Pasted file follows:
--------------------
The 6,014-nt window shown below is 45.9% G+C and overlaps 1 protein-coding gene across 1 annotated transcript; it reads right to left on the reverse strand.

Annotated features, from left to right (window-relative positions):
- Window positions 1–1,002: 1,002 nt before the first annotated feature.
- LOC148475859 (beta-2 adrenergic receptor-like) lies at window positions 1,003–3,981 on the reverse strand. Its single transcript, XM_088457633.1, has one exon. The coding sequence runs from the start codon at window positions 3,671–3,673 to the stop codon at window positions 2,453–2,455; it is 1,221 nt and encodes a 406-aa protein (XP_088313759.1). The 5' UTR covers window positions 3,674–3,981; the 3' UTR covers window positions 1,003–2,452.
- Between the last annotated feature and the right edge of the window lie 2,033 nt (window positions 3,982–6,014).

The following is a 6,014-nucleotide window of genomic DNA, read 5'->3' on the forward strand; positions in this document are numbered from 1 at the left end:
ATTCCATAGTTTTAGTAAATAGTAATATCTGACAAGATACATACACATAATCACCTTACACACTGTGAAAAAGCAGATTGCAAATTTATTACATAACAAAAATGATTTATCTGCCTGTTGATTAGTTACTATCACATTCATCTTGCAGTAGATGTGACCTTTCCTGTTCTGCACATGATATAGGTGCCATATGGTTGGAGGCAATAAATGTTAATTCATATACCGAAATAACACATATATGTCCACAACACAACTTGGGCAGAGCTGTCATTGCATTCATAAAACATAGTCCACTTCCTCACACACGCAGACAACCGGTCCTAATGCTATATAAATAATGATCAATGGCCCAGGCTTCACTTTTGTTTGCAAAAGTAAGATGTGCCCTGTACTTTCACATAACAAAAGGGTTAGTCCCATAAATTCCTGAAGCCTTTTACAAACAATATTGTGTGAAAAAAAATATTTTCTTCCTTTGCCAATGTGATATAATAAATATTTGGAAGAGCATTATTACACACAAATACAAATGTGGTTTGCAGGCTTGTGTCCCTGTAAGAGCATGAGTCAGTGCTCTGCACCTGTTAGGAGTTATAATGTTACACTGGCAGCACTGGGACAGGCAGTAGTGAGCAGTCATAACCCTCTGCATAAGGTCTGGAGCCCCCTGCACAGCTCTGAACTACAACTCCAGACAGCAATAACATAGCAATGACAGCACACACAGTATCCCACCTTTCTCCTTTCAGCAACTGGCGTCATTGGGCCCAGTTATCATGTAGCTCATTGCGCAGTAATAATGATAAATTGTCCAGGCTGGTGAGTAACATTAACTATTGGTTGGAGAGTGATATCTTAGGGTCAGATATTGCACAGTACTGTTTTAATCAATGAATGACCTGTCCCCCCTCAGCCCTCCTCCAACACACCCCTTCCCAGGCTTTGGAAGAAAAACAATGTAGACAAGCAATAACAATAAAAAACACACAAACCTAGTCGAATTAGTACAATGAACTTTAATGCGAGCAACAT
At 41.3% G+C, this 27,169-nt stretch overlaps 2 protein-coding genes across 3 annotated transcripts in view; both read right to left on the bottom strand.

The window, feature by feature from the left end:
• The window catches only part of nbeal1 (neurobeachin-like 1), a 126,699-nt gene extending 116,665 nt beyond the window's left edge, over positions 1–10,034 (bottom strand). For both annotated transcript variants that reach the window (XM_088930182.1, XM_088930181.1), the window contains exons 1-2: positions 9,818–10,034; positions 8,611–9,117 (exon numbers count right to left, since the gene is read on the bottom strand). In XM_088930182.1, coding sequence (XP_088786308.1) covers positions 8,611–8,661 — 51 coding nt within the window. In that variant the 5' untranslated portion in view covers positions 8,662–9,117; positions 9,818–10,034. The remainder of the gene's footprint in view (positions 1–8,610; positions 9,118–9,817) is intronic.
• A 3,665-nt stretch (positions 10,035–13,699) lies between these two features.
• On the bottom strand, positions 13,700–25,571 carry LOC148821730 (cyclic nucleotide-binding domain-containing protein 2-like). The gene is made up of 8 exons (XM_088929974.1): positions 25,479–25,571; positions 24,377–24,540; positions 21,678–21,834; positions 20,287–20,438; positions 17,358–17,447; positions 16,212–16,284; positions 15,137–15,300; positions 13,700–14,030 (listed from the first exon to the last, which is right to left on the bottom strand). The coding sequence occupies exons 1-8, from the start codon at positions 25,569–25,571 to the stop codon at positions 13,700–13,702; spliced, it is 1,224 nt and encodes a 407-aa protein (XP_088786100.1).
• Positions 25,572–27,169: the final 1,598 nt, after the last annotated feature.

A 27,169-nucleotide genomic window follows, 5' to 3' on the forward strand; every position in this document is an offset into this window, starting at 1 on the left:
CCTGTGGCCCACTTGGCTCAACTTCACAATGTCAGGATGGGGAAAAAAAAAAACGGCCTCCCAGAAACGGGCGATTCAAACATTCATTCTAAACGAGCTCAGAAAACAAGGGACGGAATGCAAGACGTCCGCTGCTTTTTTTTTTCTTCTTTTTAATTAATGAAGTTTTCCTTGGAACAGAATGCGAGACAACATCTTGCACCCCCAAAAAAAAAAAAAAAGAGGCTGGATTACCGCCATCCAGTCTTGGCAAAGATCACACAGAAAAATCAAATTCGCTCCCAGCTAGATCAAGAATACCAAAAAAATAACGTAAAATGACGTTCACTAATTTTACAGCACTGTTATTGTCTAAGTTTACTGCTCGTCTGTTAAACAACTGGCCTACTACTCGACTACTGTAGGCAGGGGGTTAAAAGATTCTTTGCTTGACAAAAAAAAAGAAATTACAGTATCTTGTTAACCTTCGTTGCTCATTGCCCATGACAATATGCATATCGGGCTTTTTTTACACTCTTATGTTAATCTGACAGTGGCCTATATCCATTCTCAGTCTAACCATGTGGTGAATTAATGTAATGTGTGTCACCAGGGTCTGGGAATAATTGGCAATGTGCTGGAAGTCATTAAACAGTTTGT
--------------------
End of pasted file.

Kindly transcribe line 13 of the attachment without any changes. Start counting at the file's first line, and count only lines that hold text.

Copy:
• Positions 25,572–27,169: the final 1,598 nt, after the last annotated feature.